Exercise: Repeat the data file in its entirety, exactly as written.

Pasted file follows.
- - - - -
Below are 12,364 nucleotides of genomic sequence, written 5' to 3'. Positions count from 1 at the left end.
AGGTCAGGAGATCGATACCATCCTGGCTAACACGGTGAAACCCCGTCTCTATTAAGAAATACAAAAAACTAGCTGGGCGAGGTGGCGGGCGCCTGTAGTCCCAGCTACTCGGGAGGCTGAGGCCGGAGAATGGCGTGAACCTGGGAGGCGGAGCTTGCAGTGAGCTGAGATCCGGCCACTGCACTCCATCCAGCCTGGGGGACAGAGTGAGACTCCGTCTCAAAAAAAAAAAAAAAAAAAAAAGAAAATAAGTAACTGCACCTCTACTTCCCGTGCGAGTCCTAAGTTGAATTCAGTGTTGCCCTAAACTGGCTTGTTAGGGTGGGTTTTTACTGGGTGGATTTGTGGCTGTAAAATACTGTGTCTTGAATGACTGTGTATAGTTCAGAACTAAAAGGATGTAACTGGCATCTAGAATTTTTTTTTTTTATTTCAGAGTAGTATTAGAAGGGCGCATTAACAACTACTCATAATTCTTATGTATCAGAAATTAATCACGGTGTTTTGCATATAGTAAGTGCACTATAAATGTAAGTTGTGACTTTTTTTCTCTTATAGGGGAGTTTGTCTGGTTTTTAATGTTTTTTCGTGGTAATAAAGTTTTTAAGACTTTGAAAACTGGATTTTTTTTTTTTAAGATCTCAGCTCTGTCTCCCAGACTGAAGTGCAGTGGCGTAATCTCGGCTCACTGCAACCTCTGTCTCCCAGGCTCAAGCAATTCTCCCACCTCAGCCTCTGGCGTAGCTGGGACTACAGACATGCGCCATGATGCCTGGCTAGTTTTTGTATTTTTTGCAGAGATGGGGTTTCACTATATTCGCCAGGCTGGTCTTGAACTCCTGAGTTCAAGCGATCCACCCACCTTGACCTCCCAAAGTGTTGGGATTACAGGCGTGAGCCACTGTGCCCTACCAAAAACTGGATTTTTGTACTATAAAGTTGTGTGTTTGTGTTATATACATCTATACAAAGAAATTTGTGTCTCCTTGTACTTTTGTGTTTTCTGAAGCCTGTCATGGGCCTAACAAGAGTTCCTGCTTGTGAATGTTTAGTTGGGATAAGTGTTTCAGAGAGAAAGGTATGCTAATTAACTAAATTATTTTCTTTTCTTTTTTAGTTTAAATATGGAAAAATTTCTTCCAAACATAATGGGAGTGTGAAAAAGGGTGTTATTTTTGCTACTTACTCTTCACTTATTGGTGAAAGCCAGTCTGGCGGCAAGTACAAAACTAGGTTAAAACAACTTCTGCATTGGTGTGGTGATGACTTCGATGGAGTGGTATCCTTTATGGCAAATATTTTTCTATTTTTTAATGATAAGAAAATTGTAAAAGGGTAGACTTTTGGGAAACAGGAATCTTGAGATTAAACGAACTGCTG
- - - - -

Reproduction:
Below are 12,364 nucleotides of genomic sequence, written 5' to 3'. Positions count from 1 at the left end.
AGGTCAGGAGATCGATACCATCCTGGCTAACACGGTGAAACCCCGTCTCTATTAAGAAATACAAAAAACTAGCTGGGCGAGGTGGCGGGCGCCTGTAGTCCCAGCTACTCGGGAGGCTGAGGCCGGAGAATGGCGTGAACCTGGGAGGCGGAGCTTGCAGTGAGCTGAGATCCGGCCACTGCACTCCATCCAGCCTGGGGGACAGAGTGAGACTCCGTCTCAAAAAAAAAAAAAAAAAAAAAAGAAAATAAGTAACTGCACCTCTACTTCCCGTGCGAGTCCTAAGTTGAATTCAGTGTTGCCCTAAACTGGCTTGTTAGGGTGGGTTTTTACTGGGTGGATTTGTGGCTGTAAAATACTGTGTCTTGAATGACTGTGTATAGTTCAGAACTAAAAGGATGTAACTGGCATCTAGAATTTTTTTTTTTTATTTCAGAGTAGTATTAGAAGGGCGCATTAACAACTACTCATAATTCTTATGTATCAGAAATTAATCACGGTGTTTTGCATATAGTAAGTGCACTATAAATGTAAGTTGTGACTTTTTTTCTCTTATAGGGGAGTTTGTCTGGTTTTTAATGTTTTTTCGTGGTAATAAAGTTTTTAAGACTTTGAAAACTGGATTTTTTTTTTTTAAGATCTCAGCTCTGTCTCCCAGACTGAAGTGCAGTGGCGTAATCTCGGCTCACTGCAACCTCTGTCTCCCAGGCTCAAGCAATTCTCCCACCTCAGCCTCTGGCGTAGCTGGGACTACAGACATGCGCCATGATGCCTGGCTAGTTTTTGTATTTTTTGCAGAGATGGGGTTTCACTATATTCGCCAGGCTGGTCTTGAACTCCTGAGTTCAAGCGATCCACCCACCTTGACCTCCCAAAGTGTTGGGATTACAGGCGTGAGCCACTGTGCCCTACCAAAAACTGGATTTTTGTACTATAAAGTTGTGTGTTTGTGTTATATACATCTATACAAAGAAATTTGTGTCTCCTTGTACTTTTGTGTTTTCTGAAGCCTGTCATGGGCCTAACAAGAGTTCCTGCTTGTGAATGTTTAGTTGGGATAAGTGTTTCAGAGAGAAAGGTATGCTAATTAACTAAATTATTTTCTTTTCTTTTTTAGTTTAAATATGGAAAAATTTCTTCCAAACATAATGGGAGTGTGAAAAAGGGTGTTATTTTTGCTACTTACTCTTCACTTATTGGTGAAAGCCAGTCTGGCGGCAAGTACAAAACTAGGTTAAAACAACTTCTGCATTGGTGTGGTGATGACTTCGATGGAGTGGTATCCTTTATGGCAAATATTTTTCTATTTTTTAATGATAAGAAAATTGTAAAAGGGTAGACTTTTGGGAAACAGGAATCTTGAGATTAAACGAACTGCTG